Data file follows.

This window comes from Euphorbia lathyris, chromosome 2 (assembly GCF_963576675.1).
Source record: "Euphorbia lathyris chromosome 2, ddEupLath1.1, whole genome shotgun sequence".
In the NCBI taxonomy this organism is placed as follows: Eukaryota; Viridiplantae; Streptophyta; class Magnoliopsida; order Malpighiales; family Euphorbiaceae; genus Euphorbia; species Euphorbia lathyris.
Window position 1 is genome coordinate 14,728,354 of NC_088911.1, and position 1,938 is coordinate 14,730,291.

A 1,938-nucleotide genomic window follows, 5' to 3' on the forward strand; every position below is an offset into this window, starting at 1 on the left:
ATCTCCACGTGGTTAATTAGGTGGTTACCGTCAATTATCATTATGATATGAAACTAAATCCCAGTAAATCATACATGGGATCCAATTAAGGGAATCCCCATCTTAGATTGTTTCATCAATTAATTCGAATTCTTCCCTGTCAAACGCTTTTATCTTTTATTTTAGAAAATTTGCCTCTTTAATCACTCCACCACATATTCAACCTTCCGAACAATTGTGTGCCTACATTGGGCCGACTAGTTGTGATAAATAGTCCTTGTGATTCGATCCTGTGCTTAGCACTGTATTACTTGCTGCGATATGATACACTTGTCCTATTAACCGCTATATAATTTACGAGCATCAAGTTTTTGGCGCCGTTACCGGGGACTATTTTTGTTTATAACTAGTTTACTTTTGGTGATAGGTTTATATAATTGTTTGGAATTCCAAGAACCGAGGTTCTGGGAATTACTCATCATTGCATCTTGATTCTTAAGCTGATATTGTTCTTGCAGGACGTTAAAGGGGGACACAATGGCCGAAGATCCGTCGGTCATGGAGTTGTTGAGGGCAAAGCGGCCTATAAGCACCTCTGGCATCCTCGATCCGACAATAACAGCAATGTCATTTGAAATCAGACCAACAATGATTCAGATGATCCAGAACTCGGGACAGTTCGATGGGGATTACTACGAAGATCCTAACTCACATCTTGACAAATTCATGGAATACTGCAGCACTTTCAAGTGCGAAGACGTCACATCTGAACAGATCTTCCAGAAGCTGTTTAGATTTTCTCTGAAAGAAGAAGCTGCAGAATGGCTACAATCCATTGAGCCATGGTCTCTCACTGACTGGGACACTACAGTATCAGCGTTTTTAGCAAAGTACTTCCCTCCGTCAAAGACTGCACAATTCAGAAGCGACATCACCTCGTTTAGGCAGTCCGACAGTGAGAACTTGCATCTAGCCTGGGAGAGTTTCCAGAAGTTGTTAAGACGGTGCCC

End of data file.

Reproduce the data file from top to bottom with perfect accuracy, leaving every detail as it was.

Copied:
This window comes from Euphorbia lathyris, chromosome 2 (assembly GCF_963576675.1).
Source record: "Euphorbia lathyris chromosome 2, ddEupLath1.1, whole genome shotgun sequence".
In the NCBI taxonomy this organism is placed as follows: Eukaryota; Viridiplantae; Streptophyta; class Magnoliopsida; order Malpighiales; family Euphorbiaceae; genus Euphorbia; species Euphorbia lathyris.
Window position 1 is genome coordinate 14,728,354 of NC_088911.1, and position 1,938 is coordinate 14,730,291.

A 1,938-nucleotide genomic window follows, 5' to 3' on the forward strand; every position below is an offset into this window, starting at 1 on the left:
ATCTCCACGTGGTTAATTAGGTGGTTACCGTCAATTATCATTATGATATGAAACTAAATCCCAGTAAATCATACATGGGATCCAATTAAGGGAATCCCCATCTTAGATTGTTTCATCAATTAATTCGAATTCTTCCCTGTCAAACGCTTTTATCTTTTATTTTAGAAAATTTGCCTCTTTAATCACTCCACCACATATTCAACCTTCCGAACAATTGTGTGCCTACATTGGGCCGACTAGTTGTGATAAATAGTCCTTGTGATTCGATCCTGTGCTTAGCACTGTATTACTTGCTGCGATATGATACACTTGTCCTATTAACCGCTATATAATTTACGAGCATCAAGTTTTTGGCGCCGTTACCGGGGACTATTTTTGTTTATAACTAGTTTACTTTTGGTGATAGGTTTATATAATTGTTTGGAATTCCAAGAACCGAGGTTCTGGGAATTACTCATCATTGCATCTTGATTCTTAAGCTGATATTGTTCTTGCAGGACGTTAAAGGGGGACACAATGGCCGAAGATCCGTCGGTCATGGAGTTGTTGAGGGCAAAGCGGCCTATAAGCACCTCTGGCATCCTCGATCCGACAATAACAGCAATGTCATTTGAAATCAGACCAACAATGATTCAGATGATCCAGAACTCGGGACAGTTCGATGGGGATTACTACGAAGATCCTAACTCACATCTTGACAAATTCATGGAATACTGCAGCACTTTCAAGTGCGAAGACGTCACATCTGAACAGATCTTCCAGAAGCTGTTTAGATTTTCTCTGAAAGAAGAAGCTGCAGAATGGCTACAATCCATTGAGCCATGGTCTCTCACTGACTGGGACACTACAGTATCAGCGTTTTTAGCAAAGTACTTCCCTCCGTCAAAGACTGCACAATTCAGAAGCGACATCACCTCGTTTAGGCAGTCCGACAGTGAGAACTTGCATCTAGCCTGGGAGAGTTTCCAGAAGTTGTTAAGACGGTGCCC